Published Monday, Dec. 31, 2012 | 4:54 p.m.
Updated Monday, Dec. 31, 2012 | 7:45 p.m.
Republicans, led by Sen. Minority Leader Mitch McConnell, and Democrats, led by Vice President Joe Biden, have reached a deal on the fiscal cliff.
Now all that's left to do is sell it to lawmakers, some of whom will doubtless be reluctant to support it.
The deal extends current tax rates up to the $400,000 income level for individual filers and $450,000 for couples, permanently. Under the deal, Incomes above that level will be taxed at a rate of 39.6 instead of 35 percent beginning with 2013 tax returns.
The deal also extends sales tax deductions, mortgage interest relief deductions, energy tax credits, and unemployment benefits at their current levels for another year, according to an aide for Senate Majority Leader Harry Reid.
What it does not do, however, is resolve the full force of the fiscal cliff — that combination of tax hikes and scheduled government cuts set to take effect at midnight — because it kicks the issue of those cuts down the road.
Under the deal, Democrats accepted a two-month delay of sequestration cuts, the across-the-board cuts that Reid designed to take effect on Jan. 1 back in 2011, as a fallback measure if Congress failed to come up with other budget cuts.
Under pressure from the White House and moderate Democrats, Democrats also swallowed an indexed version of the estate tax, which would allow the amount of inheritance that can be exempted from taxation to rise with inflation over time.
Senate Republican leaders signed off on the deal-in-the-making Monday evening. But Senate Democrats took hours to finally ink a deal — and with only about 90 minutes left to the fiscal cliff's midnight deadline, were still holed up in a side room discussing the details.
Many Democrats had objected during the day Monday to approving a deal that set the tax threshold as high a $450,000. And unlike in past deals, Reid — who has stayed mum about his take on the deal all day — did not seem to want to whip their votes alone.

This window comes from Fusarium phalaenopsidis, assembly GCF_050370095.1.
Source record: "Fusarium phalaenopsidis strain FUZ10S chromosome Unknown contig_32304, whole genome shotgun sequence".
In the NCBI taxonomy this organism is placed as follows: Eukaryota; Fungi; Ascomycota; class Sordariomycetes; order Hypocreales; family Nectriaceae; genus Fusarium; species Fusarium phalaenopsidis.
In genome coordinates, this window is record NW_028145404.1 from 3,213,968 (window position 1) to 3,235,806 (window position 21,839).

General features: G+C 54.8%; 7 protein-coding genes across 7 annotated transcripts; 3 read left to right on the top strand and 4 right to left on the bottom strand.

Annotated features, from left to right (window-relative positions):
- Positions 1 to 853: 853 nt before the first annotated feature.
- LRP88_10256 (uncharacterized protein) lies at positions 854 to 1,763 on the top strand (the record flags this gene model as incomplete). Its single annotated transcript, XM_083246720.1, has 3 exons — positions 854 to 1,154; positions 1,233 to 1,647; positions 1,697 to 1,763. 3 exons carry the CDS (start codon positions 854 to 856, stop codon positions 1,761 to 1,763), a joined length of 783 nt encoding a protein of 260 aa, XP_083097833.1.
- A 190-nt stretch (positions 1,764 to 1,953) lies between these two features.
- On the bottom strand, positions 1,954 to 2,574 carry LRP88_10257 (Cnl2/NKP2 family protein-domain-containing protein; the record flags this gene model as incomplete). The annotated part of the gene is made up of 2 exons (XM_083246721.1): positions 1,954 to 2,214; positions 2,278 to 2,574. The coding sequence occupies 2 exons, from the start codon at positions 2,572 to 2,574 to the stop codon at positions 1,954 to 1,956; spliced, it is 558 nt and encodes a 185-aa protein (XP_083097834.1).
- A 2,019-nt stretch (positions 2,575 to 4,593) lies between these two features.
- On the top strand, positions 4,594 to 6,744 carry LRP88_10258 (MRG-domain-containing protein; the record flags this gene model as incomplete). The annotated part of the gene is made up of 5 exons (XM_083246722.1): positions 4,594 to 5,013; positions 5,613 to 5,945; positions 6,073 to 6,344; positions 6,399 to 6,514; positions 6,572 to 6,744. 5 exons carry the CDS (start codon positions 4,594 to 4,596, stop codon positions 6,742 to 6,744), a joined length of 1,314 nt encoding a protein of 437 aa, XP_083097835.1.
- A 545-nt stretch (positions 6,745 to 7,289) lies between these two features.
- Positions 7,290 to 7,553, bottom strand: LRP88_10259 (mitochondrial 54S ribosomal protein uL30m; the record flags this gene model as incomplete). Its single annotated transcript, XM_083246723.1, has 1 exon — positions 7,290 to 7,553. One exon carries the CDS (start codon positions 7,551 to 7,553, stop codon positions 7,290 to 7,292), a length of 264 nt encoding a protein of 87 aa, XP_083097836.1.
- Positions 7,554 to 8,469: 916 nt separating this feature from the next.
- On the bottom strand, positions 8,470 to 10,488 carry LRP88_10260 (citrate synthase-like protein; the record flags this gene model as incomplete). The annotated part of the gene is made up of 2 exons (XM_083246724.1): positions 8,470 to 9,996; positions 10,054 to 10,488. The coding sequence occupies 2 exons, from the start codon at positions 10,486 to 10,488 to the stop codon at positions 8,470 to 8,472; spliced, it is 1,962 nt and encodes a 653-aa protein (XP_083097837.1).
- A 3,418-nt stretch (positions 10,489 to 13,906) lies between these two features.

At 9:15 p.m., less than three hours before the fiscal cliff deadline, Biden arrived at the Capitol, briefly meeting with Reid before going into a room full of Senate Democrats, already assembled off the Senate chamber. Over an hour later, almost all the Senate Democrats were still huddled in discussions.
Both aides to Reid and McConnell insisted, in that hour, that it would still be possible to hold a Senate vote in the house before the midnight deadline.
But that won't keep the country from technically going over the cliff. And whether it happens at all is up to what the Senate Democrats decide.
Senate Republicans have wanted to vote on a "fiscal cliff" deal tonight. The White House is on board. Even House Republicans say they’re ready to vote as soon as the Senate does — though they did disband Monday night with six hours to go until the fiscal cliff deadline.
It’s Senate Democrats who aren’t yet sure whether they want to see the deal that is in the works come to a vote on the floor.
Of course, even if a vote were to happen tonight, it wouldn't necessarily mean either body would pass the compromise brokered by party leaders.
On Monday, Vice President Joe Biden and Senate Minority Leader Mitch McConnell crafted most of a deal to stave off the worst effects of the tax hikes and government cuts that are scheduled to go into effect at midnight tonight.
They agreed to keep in place the Bush tax cuts — which expire at the end of 2012 — for income levels up to $400,000 for individual tax filers and $450,000 for couples. For incomes above that, tax rates would rise to 39.6 percent from 35 percent. The change would take effect on 2013 tax returns.